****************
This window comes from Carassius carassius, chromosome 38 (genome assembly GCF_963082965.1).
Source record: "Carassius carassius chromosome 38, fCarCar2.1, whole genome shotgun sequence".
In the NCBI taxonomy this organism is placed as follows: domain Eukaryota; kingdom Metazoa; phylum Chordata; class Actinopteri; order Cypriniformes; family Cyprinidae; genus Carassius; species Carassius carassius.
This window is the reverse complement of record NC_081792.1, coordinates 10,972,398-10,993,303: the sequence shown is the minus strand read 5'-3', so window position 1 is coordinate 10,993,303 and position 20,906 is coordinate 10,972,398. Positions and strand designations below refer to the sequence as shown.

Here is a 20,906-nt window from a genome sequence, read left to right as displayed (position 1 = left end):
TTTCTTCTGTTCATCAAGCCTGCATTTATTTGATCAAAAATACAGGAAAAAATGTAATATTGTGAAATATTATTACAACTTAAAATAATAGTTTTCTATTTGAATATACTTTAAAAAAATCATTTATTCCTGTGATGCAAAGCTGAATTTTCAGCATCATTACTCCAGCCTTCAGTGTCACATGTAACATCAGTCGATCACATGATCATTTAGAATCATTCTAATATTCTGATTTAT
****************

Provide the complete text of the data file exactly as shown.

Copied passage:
This window comes from Carassius carassius, chromosome 38 (genome assembly GCF_963082965.1).
Source record: "Carassius carassius chromosome 38, fCarCar2.1, whole genome shotgun sequence".
In the NCBI taxonomy this organism is placed as follows: domain Eukaryota; kingdom Metazoa; phylum Chordata; class Actinopteri; order Cypriniformes; family Cyprinidae; genus Carassius; species Carassius carassius.
This window is the reverse complement of record NC_081792.1, coordinates 10,972,398-10,993,303: the sequence shown is the minus strand read 5'-3', so window position 1 is coordinate 10,993,303 and position 20,906 is coordinate 10,972,398. Positions and strand designations below refer to the sequence as shown.

Here is a 20,906-nt window from a genome sequence, read left to right as displayed (position 1 = left end):
TTTCTTCTGTTCATCAAGCCTGCATTTATTTGATCAAAAATACAGGAAAAAATGTAATATTGTGAAATATTATTACAACTTAAAATAATAGTTTTCTATTTGAATATACTTTAAAAAAATCATTTATTCCTGTGATGCAAAGCTGAATTTTCAGCATCATTACTCCAGCCTTCAGTGTCACATGTAACATCAGTCGATCACATGATCATTTAGAATCATTCTAATATTCTGATTTAT